Doug Gollan FORBES
After Harvey, As Irma Bears Down On Florida, Here’s How Business Aviation Plays A Critical Role
September 8, 2017
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  • Next month in Las Vegas over 25,000 business aviation professionals will come together for their biggest conference of the year. There will be about a million square feet of exhibits at the convention center with some stands towering two and three floors high. At Henderson Airport nearby there will be around 100 private jets in a static display. Warren Buffett has been known to pop in and order a few billion dollars in airplanes for NetJets, a subsidiary of Berkshire Hathaway. It’s a big industry that contributes 1.1 million jobs and $219 billion to the U.S. economy. Normally, the convention is a hectic week, but this year, the hustle and bustle may seem like a vacation for many of the attendees.

    Hurricanes Harvey and Irma, plus a magnitude 8.1 earthquake in Mexico in the span of days, revealed a side of the private jet industry politicians and media usually don’t spotlight. In what is a routine before, during and after natural disasters, business aviation is playing a critical role in helping out. While it may be more popular to paint an image of highly paid investment bankers and trophy companions jetting around, and yes, they certainly do have the money and do fly privately, the industry’s truth is much more grounded.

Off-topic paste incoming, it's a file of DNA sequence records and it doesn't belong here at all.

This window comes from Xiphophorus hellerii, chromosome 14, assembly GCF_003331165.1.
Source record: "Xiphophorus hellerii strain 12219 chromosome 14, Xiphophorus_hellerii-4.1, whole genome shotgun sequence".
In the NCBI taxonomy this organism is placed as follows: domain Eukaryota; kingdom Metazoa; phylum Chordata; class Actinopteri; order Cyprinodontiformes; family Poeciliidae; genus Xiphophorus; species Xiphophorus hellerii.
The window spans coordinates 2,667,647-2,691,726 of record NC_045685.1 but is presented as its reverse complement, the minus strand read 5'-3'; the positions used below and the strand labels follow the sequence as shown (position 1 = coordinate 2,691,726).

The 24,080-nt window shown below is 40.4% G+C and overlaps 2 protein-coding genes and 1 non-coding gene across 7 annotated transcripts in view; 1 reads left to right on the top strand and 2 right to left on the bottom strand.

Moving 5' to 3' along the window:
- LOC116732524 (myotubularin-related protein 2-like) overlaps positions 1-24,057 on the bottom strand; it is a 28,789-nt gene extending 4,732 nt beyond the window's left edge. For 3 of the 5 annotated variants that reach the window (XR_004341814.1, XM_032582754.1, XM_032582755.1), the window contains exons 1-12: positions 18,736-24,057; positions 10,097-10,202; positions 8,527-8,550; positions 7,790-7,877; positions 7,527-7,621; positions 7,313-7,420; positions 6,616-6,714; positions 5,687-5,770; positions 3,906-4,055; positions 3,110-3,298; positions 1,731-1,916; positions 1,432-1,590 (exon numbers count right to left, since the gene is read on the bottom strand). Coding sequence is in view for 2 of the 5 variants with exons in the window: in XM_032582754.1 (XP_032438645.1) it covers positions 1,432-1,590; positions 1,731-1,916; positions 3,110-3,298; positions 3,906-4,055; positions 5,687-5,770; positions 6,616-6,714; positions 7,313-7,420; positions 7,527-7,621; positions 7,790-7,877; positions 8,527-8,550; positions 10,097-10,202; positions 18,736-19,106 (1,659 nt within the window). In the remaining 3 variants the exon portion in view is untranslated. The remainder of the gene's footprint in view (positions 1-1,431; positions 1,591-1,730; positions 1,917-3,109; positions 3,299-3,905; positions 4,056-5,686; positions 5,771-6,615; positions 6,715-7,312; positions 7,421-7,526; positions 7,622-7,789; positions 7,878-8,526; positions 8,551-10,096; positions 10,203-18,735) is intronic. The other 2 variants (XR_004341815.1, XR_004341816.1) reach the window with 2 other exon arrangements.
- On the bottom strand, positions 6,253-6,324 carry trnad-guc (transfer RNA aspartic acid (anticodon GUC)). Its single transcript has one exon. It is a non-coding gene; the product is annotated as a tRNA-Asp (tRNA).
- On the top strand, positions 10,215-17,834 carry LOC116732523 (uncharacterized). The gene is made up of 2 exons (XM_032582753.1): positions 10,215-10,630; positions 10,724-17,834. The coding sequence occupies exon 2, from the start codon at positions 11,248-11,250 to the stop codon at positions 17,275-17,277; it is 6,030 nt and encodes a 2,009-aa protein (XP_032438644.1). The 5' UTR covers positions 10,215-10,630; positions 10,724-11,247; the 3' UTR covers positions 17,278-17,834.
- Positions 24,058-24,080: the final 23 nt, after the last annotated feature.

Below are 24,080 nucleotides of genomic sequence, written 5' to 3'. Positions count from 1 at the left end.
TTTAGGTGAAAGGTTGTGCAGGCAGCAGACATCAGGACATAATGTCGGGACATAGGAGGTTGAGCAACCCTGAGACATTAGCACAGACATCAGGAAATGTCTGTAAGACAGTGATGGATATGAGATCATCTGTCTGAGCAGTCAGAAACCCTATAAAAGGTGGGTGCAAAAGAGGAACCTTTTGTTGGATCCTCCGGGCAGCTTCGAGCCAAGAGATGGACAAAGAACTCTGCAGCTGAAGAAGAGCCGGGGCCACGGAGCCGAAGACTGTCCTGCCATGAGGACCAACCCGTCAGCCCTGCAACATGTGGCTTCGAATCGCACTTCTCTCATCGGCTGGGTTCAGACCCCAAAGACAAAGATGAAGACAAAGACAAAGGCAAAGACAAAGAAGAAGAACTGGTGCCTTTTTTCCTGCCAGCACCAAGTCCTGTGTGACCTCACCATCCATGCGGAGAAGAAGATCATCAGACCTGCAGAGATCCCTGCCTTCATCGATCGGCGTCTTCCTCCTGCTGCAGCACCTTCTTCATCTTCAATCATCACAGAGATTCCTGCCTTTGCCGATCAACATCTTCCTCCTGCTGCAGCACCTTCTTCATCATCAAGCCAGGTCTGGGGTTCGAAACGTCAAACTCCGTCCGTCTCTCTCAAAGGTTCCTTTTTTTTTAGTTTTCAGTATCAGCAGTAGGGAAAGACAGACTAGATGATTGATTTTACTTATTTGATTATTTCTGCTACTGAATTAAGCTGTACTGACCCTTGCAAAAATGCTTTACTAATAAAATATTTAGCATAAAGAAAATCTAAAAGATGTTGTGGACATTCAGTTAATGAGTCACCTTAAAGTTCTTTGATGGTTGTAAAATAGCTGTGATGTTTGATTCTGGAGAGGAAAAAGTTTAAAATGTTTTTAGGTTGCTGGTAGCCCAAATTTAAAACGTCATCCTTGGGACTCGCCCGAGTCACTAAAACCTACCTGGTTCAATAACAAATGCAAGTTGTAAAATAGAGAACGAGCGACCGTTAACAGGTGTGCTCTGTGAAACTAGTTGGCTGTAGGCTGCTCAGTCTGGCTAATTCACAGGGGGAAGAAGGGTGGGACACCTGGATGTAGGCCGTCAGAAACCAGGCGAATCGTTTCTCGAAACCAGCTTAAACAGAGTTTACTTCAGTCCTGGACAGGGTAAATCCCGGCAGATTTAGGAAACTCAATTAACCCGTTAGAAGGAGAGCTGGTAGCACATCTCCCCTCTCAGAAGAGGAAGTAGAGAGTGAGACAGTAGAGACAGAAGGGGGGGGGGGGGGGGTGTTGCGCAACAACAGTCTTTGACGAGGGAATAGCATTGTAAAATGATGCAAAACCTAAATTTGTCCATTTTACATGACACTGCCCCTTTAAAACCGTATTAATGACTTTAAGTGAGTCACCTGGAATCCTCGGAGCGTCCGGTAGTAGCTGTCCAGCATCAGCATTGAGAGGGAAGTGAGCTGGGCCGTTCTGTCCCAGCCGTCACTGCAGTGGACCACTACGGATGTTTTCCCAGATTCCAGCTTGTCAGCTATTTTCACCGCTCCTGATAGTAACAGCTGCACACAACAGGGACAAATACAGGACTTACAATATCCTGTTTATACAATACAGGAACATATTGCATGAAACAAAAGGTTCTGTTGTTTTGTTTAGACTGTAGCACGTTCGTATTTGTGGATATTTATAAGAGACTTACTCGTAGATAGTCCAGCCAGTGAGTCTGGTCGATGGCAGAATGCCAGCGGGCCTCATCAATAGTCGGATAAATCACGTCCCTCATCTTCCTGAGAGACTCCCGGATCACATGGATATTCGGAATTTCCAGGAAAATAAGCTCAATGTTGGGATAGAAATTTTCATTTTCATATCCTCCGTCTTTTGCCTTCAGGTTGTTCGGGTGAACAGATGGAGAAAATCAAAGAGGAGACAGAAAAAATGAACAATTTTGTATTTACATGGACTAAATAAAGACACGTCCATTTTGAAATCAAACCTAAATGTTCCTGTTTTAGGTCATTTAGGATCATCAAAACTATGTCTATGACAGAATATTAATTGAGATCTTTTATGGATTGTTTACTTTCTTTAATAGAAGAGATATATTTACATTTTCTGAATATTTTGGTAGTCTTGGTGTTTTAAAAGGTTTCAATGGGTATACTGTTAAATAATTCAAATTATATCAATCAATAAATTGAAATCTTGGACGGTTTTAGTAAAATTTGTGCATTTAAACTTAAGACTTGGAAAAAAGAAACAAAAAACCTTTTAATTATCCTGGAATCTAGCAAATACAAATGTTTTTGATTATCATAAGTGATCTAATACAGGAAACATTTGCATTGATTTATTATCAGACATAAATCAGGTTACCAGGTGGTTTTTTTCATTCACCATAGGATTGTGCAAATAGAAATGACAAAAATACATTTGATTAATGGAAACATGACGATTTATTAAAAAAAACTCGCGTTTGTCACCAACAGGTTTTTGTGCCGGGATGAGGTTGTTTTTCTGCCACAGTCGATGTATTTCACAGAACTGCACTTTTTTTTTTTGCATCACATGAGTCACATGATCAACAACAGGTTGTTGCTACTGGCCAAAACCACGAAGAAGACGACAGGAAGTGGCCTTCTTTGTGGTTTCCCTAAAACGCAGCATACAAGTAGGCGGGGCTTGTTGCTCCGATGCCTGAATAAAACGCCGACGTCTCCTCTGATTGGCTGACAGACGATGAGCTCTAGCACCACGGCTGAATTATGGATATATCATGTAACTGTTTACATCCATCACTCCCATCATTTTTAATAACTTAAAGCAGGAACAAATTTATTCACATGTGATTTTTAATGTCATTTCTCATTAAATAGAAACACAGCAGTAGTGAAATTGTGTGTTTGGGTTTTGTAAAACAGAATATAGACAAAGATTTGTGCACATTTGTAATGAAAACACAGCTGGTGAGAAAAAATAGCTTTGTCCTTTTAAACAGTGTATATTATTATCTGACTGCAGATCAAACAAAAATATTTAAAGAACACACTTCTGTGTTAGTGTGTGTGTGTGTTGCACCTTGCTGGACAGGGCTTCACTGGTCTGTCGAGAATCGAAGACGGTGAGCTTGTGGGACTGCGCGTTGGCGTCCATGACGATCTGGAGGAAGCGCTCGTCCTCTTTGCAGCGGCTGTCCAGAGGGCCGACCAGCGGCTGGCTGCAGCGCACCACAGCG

As Harvey was bearing down on Houston and commercial airlines were canceling flights and winding down scheduled operations, the lights were staying on at Million Air, an FBO located at Hobby Airport. “In theory, there was no reason to stay open,” said Roger Woolsey, CEO of the private jet terminal chain, adding, “The airport closed. We never closed. We got 51 inches of rain and there was up to two feet of water on the taxiways.”